I read cozy and historical mysteries, a bit of Paranormal/UF, and to mix it up, I read science and gardening books on occasion.
If reviews came with musical accompaniment, you'd be hearing the Hallelujah Chorus from Handel's Messiah as you read this. I've finally finished this book.
There's a combination of factors involved in the blame for my incredibly slow progress: I'm in a slump, and therefore easily distracted by anything right now - it doesn't even have to be shiny; life has been busy and when I did sit down to read, interruptions abounded; this is not Whitney's best work. By a long shot.
Susan's father took her away from her grandmother's home and cut off all contact, after the death of her mother under mysterious circumstances. Susan was the only witness and at 5, suppressed the memories. Now her father's dead, she's an adult, and she's returning to her grandmother's home in Virginia to get to know her and figure out why she can't remember her own mother. But grandma has a trunk-load of secrets she's less than enthusiastic about sharing, and nobody else seems to want Susan to come back at all.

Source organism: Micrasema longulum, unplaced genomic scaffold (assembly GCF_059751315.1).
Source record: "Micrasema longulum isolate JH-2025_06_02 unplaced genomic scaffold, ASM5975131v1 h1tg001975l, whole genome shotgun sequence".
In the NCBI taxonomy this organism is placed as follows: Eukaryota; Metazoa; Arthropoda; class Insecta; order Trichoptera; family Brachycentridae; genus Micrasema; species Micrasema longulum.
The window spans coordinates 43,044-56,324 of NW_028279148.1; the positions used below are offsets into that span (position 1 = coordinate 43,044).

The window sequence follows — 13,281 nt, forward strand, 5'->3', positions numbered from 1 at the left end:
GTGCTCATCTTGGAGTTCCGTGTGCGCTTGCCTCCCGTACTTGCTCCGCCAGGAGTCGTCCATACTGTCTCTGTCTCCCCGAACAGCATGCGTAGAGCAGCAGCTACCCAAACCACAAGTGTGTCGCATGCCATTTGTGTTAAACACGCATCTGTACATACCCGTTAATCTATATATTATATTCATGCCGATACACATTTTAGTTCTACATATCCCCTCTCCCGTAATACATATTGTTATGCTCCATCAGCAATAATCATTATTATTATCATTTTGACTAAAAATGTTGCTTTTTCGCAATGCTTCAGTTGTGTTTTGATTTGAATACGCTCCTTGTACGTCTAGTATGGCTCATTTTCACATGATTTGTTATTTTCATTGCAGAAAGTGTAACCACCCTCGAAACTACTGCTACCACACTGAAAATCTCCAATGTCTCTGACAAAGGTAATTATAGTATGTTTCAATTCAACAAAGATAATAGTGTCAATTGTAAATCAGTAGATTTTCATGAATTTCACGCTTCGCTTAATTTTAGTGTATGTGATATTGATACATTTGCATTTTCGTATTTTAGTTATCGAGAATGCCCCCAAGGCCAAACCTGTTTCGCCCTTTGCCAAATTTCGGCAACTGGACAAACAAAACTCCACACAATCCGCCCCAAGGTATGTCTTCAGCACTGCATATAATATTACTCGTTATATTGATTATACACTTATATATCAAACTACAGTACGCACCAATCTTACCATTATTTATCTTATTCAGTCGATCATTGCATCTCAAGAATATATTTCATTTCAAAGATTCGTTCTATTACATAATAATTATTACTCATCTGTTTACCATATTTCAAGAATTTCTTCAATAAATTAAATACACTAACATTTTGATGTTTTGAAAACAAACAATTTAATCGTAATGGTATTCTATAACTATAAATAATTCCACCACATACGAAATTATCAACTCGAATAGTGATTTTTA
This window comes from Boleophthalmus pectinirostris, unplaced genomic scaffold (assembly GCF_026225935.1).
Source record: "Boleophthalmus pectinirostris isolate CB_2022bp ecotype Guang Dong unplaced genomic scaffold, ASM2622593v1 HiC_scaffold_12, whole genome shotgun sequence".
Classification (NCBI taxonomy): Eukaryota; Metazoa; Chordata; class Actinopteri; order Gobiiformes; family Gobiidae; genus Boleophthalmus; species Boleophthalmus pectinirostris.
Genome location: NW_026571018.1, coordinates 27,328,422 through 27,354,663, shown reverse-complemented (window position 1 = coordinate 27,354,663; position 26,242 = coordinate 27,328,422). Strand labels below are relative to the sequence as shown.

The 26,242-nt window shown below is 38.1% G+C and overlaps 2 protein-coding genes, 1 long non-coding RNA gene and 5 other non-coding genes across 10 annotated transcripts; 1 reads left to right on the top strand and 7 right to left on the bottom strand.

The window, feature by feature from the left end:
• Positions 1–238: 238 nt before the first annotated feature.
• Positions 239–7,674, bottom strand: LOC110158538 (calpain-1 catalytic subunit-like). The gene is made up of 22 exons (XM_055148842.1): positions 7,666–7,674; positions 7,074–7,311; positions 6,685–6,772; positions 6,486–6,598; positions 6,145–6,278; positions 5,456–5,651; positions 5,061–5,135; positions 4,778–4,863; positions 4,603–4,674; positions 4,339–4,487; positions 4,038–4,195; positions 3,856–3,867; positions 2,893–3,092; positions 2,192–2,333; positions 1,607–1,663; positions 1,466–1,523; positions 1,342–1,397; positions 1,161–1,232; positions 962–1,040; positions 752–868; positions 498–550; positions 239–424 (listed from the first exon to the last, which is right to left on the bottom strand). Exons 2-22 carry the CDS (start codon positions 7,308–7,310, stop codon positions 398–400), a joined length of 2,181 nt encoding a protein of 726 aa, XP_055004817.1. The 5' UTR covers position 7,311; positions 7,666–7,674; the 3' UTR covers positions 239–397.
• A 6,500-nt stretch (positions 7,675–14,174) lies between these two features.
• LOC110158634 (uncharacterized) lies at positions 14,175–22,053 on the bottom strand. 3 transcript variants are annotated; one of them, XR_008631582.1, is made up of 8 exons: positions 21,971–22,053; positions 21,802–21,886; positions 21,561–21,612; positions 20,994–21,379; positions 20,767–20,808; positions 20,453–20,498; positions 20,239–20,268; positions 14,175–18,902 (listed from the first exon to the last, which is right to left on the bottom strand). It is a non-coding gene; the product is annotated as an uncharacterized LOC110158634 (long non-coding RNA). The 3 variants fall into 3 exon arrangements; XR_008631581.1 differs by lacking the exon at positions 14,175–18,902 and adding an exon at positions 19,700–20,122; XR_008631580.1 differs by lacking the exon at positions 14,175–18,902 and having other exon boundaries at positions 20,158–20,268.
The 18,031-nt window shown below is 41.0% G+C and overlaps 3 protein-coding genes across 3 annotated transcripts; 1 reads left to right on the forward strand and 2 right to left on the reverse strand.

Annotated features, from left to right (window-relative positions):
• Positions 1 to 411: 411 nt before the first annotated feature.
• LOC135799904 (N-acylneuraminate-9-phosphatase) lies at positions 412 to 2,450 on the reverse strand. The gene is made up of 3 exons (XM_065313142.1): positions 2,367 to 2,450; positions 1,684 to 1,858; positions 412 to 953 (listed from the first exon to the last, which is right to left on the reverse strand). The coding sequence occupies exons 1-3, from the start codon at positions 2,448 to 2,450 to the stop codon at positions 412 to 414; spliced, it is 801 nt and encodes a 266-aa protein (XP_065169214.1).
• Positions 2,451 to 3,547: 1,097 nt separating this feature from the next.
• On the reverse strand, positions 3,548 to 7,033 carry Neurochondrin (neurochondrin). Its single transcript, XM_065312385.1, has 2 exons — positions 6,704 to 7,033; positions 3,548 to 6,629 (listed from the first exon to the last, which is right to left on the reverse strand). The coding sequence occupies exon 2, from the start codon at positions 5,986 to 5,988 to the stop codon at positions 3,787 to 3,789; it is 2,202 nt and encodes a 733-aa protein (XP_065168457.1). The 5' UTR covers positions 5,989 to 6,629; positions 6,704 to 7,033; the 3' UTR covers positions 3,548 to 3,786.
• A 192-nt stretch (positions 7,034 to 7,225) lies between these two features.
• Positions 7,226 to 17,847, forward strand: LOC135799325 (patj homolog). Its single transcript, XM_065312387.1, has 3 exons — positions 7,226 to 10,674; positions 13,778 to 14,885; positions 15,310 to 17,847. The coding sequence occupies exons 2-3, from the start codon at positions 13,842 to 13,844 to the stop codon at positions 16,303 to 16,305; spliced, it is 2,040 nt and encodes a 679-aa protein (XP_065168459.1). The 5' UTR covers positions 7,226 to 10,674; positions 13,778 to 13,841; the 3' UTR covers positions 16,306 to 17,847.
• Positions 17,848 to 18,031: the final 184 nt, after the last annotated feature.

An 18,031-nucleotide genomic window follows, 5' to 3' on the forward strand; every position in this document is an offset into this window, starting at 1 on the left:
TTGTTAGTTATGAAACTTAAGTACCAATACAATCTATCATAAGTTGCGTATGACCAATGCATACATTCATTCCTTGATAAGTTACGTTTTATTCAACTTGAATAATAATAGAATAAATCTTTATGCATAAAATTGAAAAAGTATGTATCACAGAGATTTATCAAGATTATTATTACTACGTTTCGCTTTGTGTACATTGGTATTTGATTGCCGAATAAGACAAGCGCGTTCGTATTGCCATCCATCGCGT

This is one of Whitney's later books, written in the 80's, and she's still got her magic touch when it comes to atmosphere, setting, and characters. But the story dragged... the pacing was continental drift slow, and there was so much time spent in the heads of the characters, it was a challenge to keep myself engaged. And when everything came together with a solution/ending that was twisted in that way in which Whitney excelled (this is an author who really understood long-simmering anger and epic grudges), I was so ...exhausted by the slow pacing that I just couldn't feel the punch I should have.
It's good, it's even a bit haunting, but you have to really be patient with it, and in the midst of a slump, patience is thin on the ground.